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The Graveyard Book came recommended to me via Tim Ferriss as he consistently promoted it on his podcast in conjunction with Audible. I picked it up for a recent vacation, an easy way I could justify adding a fiction book to my reading list, and was not disappointed! I was immersed into a world that swirled with mist and creaked as I opened the gate to enter the graveyard.

If you enjoy the fantasy genre, you’ll find yourself walking with werewolves. If you prefer mysteries, this book opens upon a Man outfitted entirely in Black immediately after a murder has taken place. If you’re like me and you enjoy a great history reference, the inhabitants of the graveyard are stuck in the years in which they died. Because of this, they bring their culture with them as they interact with one another.

Gaiman has written a book that entices the reader ever deeper into a mythology that parallels modern life. You find yourself in small-town England amid rolling hills as soon as you turn the first page.

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Since the book follows the opening years of Nobody Owen’s (Bod, as he’s known to his friends) life, you experience the passage of time in a graveyard which is incongruous to the inhabitants, who are eternal. Bod can converse with the inhabitants of the graveyard, and is raised by them, with the specter of the Man in Black in the background of the story, until he isn’t.

I won’t spoil the rest of the story. I trust you’ll enjoy this book as much as I did.

Happy Halloween folks!

Until next week,

Keep Reading friends.

Follow along on Twitter! https://www.twitter.com/jondelange

Why Should I Read | The 5 Love Languages

This past week I heard the song “Can’t Stop The Feeling!” by Justin Timberlake. It’s playing right now as I write this post. It’s a catchy tune, upbeat lyrics, and a great summer jam. The problem is that most people fall in love and expect that this song is going to describe the rest of their lives with this amazing person they have found.

Dr. Gary Chapman states in his immensely insightful book, The 5 Love Languages, that the “in love” feeling will change after roughly two years.

There are several paths after that transition though. If we go down what we’ll call the “Hollywood” route, a couple will simply move on and try to find the next person that can give them that same rush they experienced first. If we go down what we’ll call the “Roommate” route, a couple will stay together but having never transitioned into lasting love they lose the spark. At the other end of the spectrum, a couple can learn how to emotionally fulfill each other in ways that speak loudly to their partner and the relationship matures and blossoms in ways that are unfathomable to others on different paths. We’ll call that couple the “Lasting Lovers.”photo-1426543881949-cbd9a76740a4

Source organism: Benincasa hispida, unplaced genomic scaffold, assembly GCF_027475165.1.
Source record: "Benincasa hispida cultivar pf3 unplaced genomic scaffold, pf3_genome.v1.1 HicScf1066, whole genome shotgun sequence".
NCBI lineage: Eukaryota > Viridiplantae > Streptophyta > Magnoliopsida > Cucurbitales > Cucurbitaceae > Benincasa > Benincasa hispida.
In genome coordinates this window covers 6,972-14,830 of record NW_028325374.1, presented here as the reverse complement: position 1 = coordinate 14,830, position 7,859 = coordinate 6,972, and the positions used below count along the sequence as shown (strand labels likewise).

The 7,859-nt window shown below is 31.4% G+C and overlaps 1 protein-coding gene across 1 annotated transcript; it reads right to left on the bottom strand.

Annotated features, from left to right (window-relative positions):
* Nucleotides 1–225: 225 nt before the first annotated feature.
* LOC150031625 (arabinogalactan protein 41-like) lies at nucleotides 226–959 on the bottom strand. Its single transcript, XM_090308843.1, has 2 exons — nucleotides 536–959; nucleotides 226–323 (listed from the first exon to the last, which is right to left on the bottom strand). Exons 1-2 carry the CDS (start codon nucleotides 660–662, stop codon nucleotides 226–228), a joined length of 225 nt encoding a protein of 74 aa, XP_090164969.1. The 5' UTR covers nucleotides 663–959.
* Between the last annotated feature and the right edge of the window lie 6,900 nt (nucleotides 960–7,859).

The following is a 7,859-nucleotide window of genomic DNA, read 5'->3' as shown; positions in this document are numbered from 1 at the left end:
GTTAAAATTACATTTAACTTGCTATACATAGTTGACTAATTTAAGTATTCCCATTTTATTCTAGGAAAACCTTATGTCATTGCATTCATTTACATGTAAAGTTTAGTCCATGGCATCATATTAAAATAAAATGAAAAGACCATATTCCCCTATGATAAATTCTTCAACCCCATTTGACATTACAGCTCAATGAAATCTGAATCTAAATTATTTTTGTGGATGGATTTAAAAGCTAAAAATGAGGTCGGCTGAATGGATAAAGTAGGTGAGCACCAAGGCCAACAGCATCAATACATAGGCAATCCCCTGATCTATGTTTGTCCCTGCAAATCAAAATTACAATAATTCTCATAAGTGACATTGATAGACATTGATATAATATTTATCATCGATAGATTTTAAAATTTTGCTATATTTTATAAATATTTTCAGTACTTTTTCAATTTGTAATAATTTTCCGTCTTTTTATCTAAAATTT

So what makes the difference?

Chapman lays out a framework for understanding the reactions of others to our efforts at love. He states that there are five primary “Love Languages” that people receive and give love through. Words of Affirmation, Quality Time, Giving Gifts, Acts of Service, and Physical Touch. Before we give a quick overview of these, I think that the entire mindset can be summed up in two quotes from the book.

Almost everything ever written on the subject of love indicates that at the heart of love is the spirit of giving.

P. 82

While in the context of giving gifts, this short sentence sums up the sacrificial and active role that Lasting Lovers experience. While the Roommates wonder why the feeling faded and Hollywood looks for the next ecstatic experience, the Lasting Lovers take action and are others focused.

A tender hug communicates love to any child but it shouts love to the child whose love language is physical touch. The same is true for adults.

P. 110